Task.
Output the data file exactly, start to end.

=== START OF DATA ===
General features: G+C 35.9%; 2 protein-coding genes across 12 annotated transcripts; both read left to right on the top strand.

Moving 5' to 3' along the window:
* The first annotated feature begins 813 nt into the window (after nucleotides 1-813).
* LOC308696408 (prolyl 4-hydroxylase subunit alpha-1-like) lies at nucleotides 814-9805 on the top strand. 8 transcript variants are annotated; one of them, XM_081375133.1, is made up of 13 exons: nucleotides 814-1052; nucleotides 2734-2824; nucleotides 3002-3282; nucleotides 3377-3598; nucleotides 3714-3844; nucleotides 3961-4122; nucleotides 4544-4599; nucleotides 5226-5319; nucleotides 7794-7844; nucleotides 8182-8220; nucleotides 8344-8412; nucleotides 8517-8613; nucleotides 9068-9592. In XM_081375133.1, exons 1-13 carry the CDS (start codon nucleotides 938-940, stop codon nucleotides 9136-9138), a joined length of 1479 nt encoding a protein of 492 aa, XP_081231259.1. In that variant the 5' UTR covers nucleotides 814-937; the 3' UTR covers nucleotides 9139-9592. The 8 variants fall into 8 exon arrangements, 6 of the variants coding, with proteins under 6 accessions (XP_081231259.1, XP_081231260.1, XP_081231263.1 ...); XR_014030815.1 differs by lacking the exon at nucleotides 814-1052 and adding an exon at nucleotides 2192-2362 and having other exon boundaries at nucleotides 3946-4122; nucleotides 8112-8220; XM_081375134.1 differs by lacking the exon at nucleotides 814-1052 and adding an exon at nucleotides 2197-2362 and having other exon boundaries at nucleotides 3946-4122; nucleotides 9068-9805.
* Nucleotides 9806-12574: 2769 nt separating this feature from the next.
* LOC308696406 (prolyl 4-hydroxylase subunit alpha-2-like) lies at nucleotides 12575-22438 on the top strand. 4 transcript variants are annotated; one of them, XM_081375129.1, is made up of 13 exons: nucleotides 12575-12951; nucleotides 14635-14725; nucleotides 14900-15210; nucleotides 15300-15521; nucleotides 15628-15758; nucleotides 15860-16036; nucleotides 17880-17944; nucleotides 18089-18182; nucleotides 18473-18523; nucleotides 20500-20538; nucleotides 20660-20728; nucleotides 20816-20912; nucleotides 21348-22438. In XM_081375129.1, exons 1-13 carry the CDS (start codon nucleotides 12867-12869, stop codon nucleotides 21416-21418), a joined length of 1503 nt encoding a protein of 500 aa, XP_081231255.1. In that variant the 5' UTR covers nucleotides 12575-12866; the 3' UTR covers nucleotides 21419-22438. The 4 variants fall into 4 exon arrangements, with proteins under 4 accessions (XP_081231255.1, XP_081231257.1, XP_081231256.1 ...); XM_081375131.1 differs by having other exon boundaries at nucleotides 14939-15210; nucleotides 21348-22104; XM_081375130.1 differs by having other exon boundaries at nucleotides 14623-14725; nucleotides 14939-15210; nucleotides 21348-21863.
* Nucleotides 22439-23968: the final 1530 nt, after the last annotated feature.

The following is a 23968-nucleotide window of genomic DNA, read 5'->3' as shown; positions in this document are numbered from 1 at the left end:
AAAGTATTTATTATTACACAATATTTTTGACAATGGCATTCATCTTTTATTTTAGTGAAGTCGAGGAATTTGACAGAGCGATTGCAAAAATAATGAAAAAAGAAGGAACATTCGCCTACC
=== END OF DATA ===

General features: G+C 35.9%; 2 protein-coding genes across 12 annotated transcripts; both read left to right on the top strand.

Moving 5' to 3' along the window:
* The first annotated feature begins 813 nt into the window (after nucleotides 1-813).
* LOC308696408 (prolyl 4-hydroxylase subunit alpha-1-like) lies at nucleotides 814-9805 on the top strand. 8 transcript variants are annotated; one of them, XM_081375133.1, is made up of 13 exons: nucleotides 814-1052; nucleotides 2734-2824; nucleotides 3002-3282; nucleotides 3377-3598; nucleotides 3714-3844; nucleotides 3961-4122; nucleotides 4544-4599; nucleotides 5226-5319; nucleotides 7794-7844; nucleotides 8182-8220; nucleotides 8344-8412; nucleotides 8517-8613; nucleotides 9068-9592. In XM_081375133.1, exons 1-13 carry the CDS (start codon nucleotides 938-940, stop codon nucleotides 9136-9138), a joined length of 1479 nt encoding a protein of 492 aa, XP_081231259.1. In that variant the 5' UTR covers nucleotides 814-937; the 3' UTR covers nucleotides 9139-9592. The 8 variants fall into 8 exon arrangements, 6 of the variants coding, with proteins under 6 accessions (XP_081231259.1, XP_081231260.1, XP_081231263.1 ...); XR_014030815.1 differs by lacking the exon at nucleotides 814-1052 and adding an exon at nucleotides 2192-2362 and having other exon boundaries at nucleotides 3946-4122; nucleotides 8112-8220; XM_081375134.1 differs by lacking the exon at nucleotides 814-1052 and adding an exon at nucleotides 2197-2362 and having other exon boundaries at nucleotides 3946-4122; nucleotides 9068-9805.
* Nucleotides 9806-12574: 2769 nt separating this feature from the next.
* LOC308696406 (prolyl 4-hydroxylase subunit alpha-2-like) lies at nucleotides 12575-22438 on the top strand. 4 transcript variants are annotated; one of them, XM_081375129.1, is made up of 13 exons: nucleotides 12575-12951; nucleotides 14635-14725; nucleotides 14900-15210; nucleotides 15300-15521; nucleotides 15628-15758; nucleotides 15860-16036; nucleotides 17880-17944; nucleotides 18089-18182; nucleotides 18473-18523; nucleotides 20500-20538; nucleotides 20660-20728; nucleotides 20816-20912; nucleotides 21348-22438. In XM_081375129.1, exons 1-13 carry the CDS (start codon nucleotides 12867-12869, stop codon nucleotides 21416-21418), a joined length of 1503 nt encoding a protein of 500 aa, XP_081231255.1. In that variant the 5' UTR covers nucleotides 12575-12866; the 3' UTR covers nucleotides 21419-22438. The 4 variants fall into 4 exon arrangements, with proteins under 4 accessions (XP_081231255.1, XP_081231257.1, XP_081231256.1 ...); XM_081375131.1 differs by having other exon boundaries at nucleotides 14939-15210; nucleotides 21348-22104; XM_081375130.1 differs by having other exon boundaries at nucleotides 14623-14725; nucleotides 14939-15210; nucleotides 21348-21863.
* Nucleotides 22439-23968: the final 1530 nt, after the last annotated feature.

The following is a 23968-nucleotide window of genomic DNA, read 5'->3' as shown; positions in this document are numbered from 1 at the left end:
AAAGTATTTATTATTACACAATATTTTTGACAATGGCATTCATCTTTTATTTTAGTGAAGTCGAGGAATTTGACAGAGCGATTGCAAAAATAATGAAAAAAGAAGGAACATTCGCCTACC